A perfect day for Van Heywood would be to spend time hiking and hanging out with friends and family. But in 1958, when he joined the United States Air Force, his days were, well, a little different. 

Heywood was born in an old farmhouse on Extension and Broadway Road in Mesa in 1936. He’s lived in the Grand Canyon state since, attending area schools and eventually getting a college degree in education and music from ASU. 

While there, Heywood and some friends decided to join the Reserved Officer Training Corps (ROTC). After graduation, he was tested and chosen for flight school, and was awarded an officer’s rank right out of college. 

“I’m thankful to be alive,” Heywood said. “I did 100 missions over North Vietnam (the bad area) and 24 missions over Laos (the other bad area). Only the 100 missions over North Vietnam counted for your tour, and you didn’t get to go home until you had 100 missions over North Vietnam.”

While in the military, Heywood was a jet pilot. He flew an F-105 Thunderchief and a F-100 Super Saber, the first fighter bomber series, allowing the soldiers to play different combat roles.

“In addition, I was a Wild Weasel. The Wild Weasels were a top-secret program designed to take out Surface to Air Missile sites (SAM sites) that would shoot our airplanes down. We were the first Wild Weasel flight to take out a SAM site successfully,” he said. 

Heywood shared one particular mission that he will never forget: His first SAM strike, right before Christmas in 1965. 

“To start, I flew about 12 Iron Hand (joint USAF-USN) missions. The technique we used was what we described as trolling (like the technique used in fishing). We acted as the bait, and the SAM site was the fish,” he said. 

“In the designated area, we would fly in a loose and flexible formation. Many times a missile site would come up and start tracking us. We would start a turn toward the site to try and set up an attack. It seemed that the missile guys got the word about what we were up to, and when we turned toward the site, it would go off the air. We didn’t seem to be getting anywhere with the tactics we were using.” 

“I could hear another flight in our area trying to join up after attacking a target. One of their flight had been hit, and they were trying to get him out of the target area along the Red River.” 

“We were coming into the flat, open area bordering the Red River in SE Asia. We were fairly low, and the Weasel was making as many knots as I think he could get out of the F-100F. In not more than what seemed like two minutes, the Weasel called the SAM site swinging off our left. We all started a turn, and a voice transmitted excitedly, ‘I’ve got him.’

“As we continued turning, I saw two long, slender tubes on what appeared to be a transporter. They were pointed up at about 60 degrees and stuck out just barely beyond the tree line. ‘Missiles,’ I said to myself.”

“We had four LAU-3 rocket pods with 19 rockets in each pod, and I had armed up all four pods to fire at once. If I got only one shot, I wanted it to be a memorable one. Even though we were getting flak from the river, I concentrated on my run and wasn’t about to let the flak deter me. I steadied just long enough to get my sight picture for the rockets and fired. What an impressive sight! Seventy-six rockets were spewing out in front of my aircraft, and I was sure that the guys on the ground were impressed.”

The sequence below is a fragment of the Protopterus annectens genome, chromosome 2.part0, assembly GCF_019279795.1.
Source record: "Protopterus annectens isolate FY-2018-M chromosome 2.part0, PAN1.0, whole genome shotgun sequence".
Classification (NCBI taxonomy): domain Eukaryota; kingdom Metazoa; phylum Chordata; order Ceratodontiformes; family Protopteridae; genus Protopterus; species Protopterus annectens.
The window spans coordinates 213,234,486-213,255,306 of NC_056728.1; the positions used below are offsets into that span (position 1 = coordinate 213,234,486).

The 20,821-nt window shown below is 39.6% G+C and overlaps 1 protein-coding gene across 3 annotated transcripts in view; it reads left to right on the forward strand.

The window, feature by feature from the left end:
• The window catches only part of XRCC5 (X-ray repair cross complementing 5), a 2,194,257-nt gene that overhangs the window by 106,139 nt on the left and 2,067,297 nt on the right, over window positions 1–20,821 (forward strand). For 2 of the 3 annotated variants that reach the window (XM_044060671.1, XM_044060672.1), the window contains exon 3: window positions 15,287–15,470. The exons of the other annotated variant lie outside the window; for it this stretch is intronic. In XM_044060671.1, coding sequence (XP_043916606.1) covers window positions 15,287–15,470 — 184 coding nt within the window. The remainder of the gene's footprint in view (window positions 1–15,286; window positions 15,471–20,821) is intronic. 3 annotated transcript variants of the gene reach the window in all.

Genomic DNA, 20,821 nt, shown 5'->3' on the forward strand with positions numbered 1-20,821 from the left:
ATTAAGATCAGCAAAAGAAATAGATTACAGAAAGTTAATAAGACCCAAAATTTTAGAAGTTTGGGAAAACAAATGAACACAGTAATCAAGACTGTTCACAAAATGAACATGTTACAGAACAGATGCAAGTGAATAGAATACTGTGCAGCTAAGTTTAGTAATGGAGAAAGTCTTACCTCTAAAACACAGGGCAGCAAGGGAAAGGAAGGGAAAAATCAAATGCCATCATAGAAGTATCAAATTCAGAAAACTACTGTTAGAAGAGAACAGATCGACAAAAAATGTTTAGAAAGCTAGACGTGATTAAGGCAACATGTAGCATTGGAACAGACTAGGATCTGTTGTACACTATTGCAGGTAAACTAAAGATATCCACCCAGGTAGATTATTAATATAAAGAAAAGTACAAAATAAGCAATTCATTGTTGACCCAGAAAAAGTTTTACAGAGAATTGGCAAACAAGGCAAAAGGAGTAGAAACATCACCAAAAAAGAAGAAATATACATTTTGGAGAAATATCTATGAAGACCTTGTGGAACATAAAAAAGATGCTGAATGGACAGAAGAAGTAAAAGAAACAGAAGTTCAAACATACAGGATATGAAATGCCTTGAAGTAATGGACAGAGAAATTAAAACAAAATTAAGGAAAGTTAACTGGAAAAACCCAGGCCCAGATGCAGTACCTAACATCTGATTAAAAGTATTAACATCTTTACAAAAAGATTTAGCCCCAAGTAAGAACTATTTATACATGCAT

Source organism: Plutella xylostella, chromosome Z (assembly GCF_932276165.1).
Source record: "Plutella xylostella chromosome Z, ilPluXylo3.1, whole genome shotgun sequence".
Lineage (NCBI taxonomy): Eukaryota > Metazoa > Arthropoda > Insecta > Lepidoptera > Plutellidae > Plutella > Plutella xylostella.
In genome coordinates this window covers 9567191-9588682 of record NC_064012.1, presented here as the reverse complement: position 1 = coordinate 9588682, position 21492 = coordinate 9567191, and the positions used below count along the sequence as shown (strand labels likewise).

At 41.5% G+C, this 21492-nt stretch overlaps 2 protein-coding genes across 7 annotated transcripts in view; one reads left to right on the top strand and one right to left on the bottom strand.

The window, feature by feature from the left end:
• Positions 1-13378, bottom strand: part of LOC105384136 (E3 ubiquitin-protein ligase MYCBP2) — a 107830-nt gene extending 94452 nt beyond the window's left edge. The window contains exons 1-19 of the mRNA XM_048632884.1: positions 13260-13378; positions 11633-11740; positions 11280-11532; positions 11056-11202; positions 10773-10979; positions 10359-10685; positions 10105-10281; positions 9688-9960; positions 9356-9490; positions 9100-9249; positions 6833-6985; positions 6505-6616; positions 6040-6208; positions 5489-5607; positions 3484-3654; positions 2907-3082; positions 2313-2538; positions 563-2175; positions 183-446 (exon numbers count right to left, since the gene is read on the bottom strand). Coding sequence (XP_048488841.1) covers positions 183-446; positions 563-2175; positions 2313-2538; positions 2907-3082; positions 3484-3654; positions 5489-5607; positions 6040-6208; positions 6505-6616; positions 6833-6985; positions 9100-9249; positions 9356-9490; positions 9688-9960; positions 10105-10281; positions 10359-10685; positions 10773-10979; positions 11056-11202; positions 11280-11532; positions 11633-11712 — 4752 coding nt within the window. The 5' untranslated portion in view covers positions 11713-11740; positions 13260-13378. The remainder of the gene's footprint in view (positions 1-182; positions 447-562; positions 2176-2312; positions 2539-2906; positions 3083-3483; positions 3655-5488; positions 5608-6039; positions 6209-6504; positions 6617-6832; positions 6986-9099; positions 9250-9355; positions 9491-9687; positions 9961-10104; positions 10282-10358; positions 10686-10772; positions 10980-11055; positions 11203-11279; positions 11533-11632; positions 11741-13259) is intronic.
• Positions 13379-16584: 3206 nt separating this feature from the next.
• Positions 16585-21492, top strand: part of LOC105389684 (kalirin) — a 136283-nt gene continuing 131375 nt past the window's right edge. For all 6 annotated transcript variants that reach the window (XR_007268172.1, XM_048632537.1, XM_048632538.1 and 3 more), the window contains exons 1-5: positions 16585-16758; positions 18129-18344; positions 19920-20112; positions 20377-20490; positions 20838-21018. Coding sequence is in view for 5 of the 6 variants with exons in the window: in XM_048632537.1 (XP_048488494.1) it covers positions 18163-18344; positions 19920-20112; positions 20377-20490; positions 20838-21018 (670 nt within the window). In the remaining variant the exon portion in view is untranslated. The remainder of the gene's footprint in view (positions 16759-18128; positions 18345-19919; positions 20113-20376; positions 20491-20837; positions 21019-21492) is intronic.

“I elevated the gunsight piper on my second attack, held the trigger down, and gently walked the rudders until the gun fired out. The target was by now a roiling, boiling mass of dust and debris in which nothing could be seen except a few of the taller trees. I felt a little disturbed when the Weasel started calling out, ‘Everybody get down; he’s on us.’ After a couple of calls like that, I started thinking, ‘How is that possible?’ It wasn’t until later I found out another SAM site over by the river came up and was trying to get a shot at us.”

Heywood ended his tour as a Major in 1987 after earning various medals of honor, including the Distinguished Flying Cross, which is awarded to those who committed acts of heroism or achievement while participating in aerial flight. 

Times were different then: even with the honor and bravery he showed, when Heywood returned from Vietnam, he had to make sure to not wear his uniform off base or he would get heckled by civilians.

Eventually, Heywood returned home to his wife, Corinne. The pair met through Corinne’s brother and although they had connected early on, it wasn’t until she was a freshman and he was a senior at ASU that the two started dating. After college, the pair were married and then transferred to different bases around the U.S.

Their love stood the test of time, as the pair have been together for 63 years – 40 of those in Arcadia. They have 12 children, 15 grandchildren and six great-grandchildren.

Heywood retired from the military after 29 years and 124 missions. Afterward, he received devastating news: because of the chemical Agent Orange that was sprayed over the foliage where he and his squadron were stationed, Heywood developed an aggressive form of cancer. 

At publication time, he was being hospitalized and waiting to start chemo treatments, but told doctors that he has no regrets, has done everything he wanted to do in life, and isn’t afraid to die. 

“I have stared down the barrels of weapons trying to kill me. I can face this!” Heywood said.